UK coal and energy security
As Ferrybridge officially closes its doors today, another of a number of UK coal plants expected to go offline – Fiddler’s Ferry – has wrangled a further year of operating. Fiddler’s Ferry owner SSE, who announced the intended closure last month following substantial losses, has negotiated a deal for the plant to provide “ancillary service” to the National Grid until 2017.
This is the second surprise reprieve for a UK coal plant this year, with Eggborough securing an extension last month.
Carbon Pulse notes that Fiddler’s Ferry was the eighth biggest emitter in 2014, pumping out some 6.86 million tonnes of CO2, and that SSE have confirmed that the plant will now be participating in the UK’s capacity auctions for 2017-18.
Last month, Energydesk took stock of the UK’s rapid-fire coal-fired plant phaseout, and what it means for UK energy security.
Meanwhile, a new report slams the UK’s capacity market auction as ‘unfit for purpose’, that purpose being to keep the lights on. The Institute for Public Policy Research accuses the CMA of making consumers pay conflicting subsidies for highly polluting plants, reports the Guardian.
Nuclear security, uranium trade and Hinkley vote
Speaking ahead of a nuclear security summit in Washington on Friday, David Cameron is expected to announce today a series of measures to increase security in the nuclear industry and counter threats to nuclear plants around the world. The UK is planning to invest £10 million in making sure nuclear material overseas is kept securely.
The Telegraph reports that a Harvard study has linked the rise of Isil to increased threat of nuclear terrorism, including attacks on nuclear facilities.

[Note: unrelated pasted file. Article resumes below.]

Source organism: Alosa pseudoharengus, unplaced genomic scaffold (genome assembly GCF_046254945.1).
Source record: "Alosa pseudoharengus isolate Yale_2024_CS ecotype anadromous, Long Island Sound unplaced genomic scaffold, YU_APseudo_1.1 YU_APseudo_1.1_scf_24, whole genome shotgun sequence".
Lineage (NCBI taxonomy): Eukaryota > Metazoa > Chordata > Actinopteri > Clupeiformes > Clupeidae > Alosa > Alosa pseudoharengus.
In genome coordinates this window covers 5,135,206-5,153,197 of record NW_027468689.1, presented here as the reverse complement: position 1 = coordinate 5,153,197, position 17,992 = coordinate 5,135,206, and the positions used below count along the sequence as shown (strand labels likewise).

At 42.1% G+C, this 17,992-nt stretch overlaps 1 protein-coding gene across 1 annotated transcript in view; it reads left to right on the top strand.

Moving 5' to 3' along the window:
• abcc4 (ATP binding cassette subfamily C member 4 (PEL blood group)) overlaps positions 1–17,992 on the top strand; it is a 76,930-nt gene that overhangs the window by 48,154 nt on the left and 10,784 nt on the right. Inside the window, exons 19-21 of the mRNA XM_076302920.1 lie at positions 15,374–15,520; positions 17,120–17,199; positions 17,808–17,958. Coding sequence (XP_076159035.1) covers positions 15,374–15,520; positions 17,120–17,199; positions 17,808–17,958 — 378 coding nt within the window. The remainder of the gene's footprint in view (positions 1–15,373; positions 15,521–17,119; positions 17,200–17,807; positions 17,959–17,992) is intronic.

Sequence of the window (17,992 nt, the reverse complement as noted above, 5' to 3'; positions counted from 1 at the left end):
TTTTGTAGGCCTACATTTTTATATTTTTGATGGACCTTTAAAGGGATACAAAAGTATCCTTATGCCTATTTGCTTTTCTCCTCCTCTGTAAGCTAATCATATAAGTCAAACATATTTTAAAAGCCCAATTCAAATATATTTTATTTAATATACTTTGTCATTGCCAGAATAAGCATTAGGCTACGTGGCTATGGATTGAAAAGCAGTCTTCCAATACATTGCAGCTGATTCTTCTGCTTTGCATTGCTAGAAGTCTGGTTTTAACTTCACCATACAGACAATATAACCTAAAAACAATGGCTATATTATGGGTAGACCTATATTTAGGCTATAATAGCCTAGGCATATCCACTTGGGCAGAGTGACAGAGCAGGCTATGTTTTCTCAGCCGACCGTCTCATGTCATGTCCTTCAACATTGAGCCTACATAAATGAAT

Also to be announced today: a US-UK nuclear waste deal, whereby 700kg of highly enriched uranium will be shipped from Scotland to the US for processing. The UK will receive uranium in the form of cancer-fighting medical isotopes in return. The deal has been described by one UK official as a ‘win-win’.
And in Hinkley news, a union-backed board member of EDF has announced that he intends to vote against the £18bn nuclear power plant.
Energy giants under investigation
Massachusetts has now entered the ‘did Exxon know?’ fray, becoming the latest state to investigate whether the US energy giant misled investors on climate change.
This comes after Tuesday’s announcement by the New York Attorney General of a new Justice League-esque coalition of 17 states and territories whose purpose will be to investigate the climate change disclosure practices of oil and gas companies.
Meanwhile, Italian anti-corruption investigators have dragged Shell into their investigation of a £755 million oil block in Nigeria, which is jointly owned by Italian oil giant Eni, who have been under investigation over this matter since 2014. Money paid by Shell and Eni for the highly-prized oil block should have gone solely to the Nigerian government, but it has been alleged that Dan Etete, who was oil minister in Nigeria under the military dictator general Sani Abacha, was the ultimate beneficiary of the deal.
Bloomberg reports on how SunEdison, ‘Wall Street’s favourite solar company’, has ended up on the brink of bankruptcy thanks to a meteoric ascent powered by financial engineering and cheap debt.
Grist has this chart on the massive renewable energy potential in the US, whilst across the pond, Europe’s solar market is struggling, and appears to have been propped up by the UK last year, according to newly released industry figures.
China is also having teething problems in its renewable energy system, with the grid blaming poor planning for congestion in its network, which is forcing renewable energy generators to limit their output.
In other news
Old coal plants keep closing, but new ones just keep cropping up
EU pledges to help India realise its clean energy aspirations
This year Coal India produced 46 million tonnes more coal than the previous year
IEA is optimistic about China’s 15% renewables by 2020 target